Pages and detail from Edward Bellamy, Looking Backward, special edition by The Limited Editions Club, 1941, de- signed by Merle Armitage with illustra- tions by Elise.

Fantasize Fantastically.
Fantasy as a distinct quality of California graphic design seems befitting given that the place’s very concept was born of the imagination. In 1510, Spanish writer Garci Ordónex de Montalvo penned Las Sergas de Esplandián (The Deeds of Esplandián) and thus the legend was born. What was to become known as California was described in Motavalo’s tale as an island somewhere to the right of the Indies inhabited by “a race of black Amazons under the command of Queen Calafia.” Montavalo, in the words of California’s prolific historian, Kevin Starr, goes on to describe California as “abounding in gold and precious stones” where the natives ride “griffins into battle and fight... with gold weapons.” The adventurous Queen Califia, according to Montavalo was “most beautiful... desirous of achieving great things, strong of limb and of great courage.” In 1533 the Spanish explorer Hernán Cortéz discovers the land that he believes to be the actual locale elaborated in the fictional tale and thus California becomes an actual place.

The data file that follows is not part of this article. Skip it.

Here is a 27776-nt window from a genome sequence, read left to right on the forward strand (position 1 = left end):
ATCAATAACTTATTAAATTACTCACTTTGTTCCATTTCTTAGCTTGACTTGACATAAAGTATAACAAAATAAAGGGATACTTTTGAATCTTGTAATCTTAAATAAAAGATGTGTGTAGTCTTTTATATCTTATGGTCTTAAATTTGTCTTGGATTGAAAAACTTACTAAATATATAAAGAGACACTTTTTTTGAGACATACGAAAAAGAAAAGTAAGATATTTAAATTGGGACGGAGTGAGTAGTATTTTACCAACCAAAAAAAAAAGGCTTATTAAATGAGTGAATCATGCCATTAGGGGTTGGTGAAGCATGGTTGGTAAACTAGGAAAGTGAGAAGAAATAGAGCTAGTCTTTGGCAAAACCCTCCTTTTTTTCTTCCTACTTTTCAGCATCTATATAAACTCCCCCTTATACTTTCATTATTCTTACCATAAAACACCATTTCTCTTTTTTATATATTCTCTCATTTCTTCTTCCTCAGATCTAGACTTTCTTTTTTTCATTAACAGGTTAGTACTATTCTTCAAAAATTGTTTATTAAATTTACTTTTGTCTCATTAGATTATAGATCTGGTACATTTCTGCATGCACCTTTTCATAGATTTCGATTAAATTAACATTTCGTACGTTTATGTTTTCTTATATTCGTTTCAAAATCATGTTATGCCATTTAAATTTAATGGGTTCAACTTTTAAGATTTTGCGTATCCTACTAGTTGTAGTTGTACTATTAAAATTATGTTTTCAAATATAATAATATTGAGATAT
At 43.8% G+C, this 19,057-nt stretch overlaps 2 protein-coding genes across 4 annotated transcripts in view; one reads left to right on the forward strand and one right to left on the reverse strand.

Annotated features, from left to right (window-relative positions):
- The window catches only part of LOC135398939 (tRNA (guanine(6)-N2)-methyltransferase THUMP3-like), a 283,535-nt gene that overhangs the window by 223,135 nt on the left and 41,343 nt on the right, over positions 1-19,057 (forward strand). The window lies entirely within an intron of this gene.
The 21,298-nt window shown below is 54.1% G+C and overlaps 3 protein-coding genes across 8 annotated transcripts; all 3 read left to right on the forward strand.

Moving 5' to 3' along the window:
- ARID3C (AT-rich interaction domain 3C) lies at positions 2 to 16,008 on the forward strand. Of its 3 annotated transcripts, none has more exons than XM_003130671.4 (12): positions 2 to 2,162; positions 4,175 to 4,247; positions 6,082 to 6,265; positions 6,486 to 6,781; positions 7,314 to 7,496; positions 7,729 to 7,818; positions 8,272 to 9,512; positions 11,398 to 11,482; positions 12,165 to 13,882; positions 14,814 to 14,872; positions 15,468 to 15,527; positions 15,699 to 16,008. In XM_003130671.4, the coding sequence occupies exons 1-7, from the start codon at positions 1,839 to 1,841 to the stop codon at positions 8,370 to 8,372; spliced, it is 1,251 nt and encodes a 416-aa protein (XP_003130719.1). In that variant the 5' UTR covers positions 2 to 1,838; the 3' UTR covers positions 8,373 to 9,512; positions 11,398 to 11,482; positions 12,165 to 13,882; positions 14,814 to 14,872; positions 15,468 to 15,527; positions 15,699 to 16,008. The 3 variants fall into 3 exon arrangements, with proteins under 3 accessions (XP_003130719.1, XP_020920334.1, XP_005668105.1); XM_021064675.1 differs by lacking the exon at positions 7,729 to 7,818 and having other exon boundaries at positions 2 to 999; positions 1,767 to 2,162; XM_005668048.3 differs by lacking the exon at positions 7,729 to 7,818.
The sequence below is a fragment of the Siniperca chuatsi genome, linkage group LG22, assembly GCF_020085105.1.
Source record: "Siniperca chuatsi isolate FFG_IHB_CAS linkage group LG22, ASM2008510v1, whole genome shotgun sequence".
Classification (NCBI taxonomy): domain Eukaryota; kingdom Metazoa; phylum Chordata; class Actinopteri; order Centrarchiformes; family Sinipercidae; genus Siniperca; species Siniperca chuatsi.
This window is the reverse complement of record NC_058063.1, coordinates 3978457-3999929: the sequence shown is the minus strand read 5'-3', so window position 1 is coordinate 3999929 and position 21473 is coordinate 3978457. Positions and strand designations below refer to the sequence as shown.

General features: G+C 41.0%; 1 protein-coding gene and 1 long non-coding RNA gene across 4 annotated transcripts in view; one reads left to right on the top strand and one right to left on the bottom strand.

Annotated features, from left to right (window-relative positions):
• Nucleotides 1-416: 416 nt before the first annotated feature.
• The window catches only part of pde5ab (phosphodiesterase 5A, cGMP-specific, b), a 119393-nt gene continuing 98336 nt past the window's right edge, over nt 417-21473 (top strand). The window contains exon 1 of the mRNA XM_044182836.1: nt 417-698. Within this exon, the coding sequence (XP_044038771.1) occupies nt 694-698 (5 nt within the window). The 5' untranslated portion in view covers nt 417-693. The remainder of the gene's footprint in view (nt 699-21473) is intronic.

Imaginative teller of visual tales, in 1940 Armitage is commissioned by the Limited Editions Club to interpret Edward Bellamy’s Looking Backward. In a fantastical leap of graphic production Armitage imagines what books might look like in the year 2000 — an interpretation that included a shocking yellow cover in new material by DuPont that was both “washable and vermin-proof,” vividly colored abstract illustrations by one of Armitage’s many creative paramours that became a spouse, in this case, Elise (Cavanna), and special papers that included a custom watermark. He even had a slipcase made of Plastacele — an early clear plastic that was quite expensive at the time.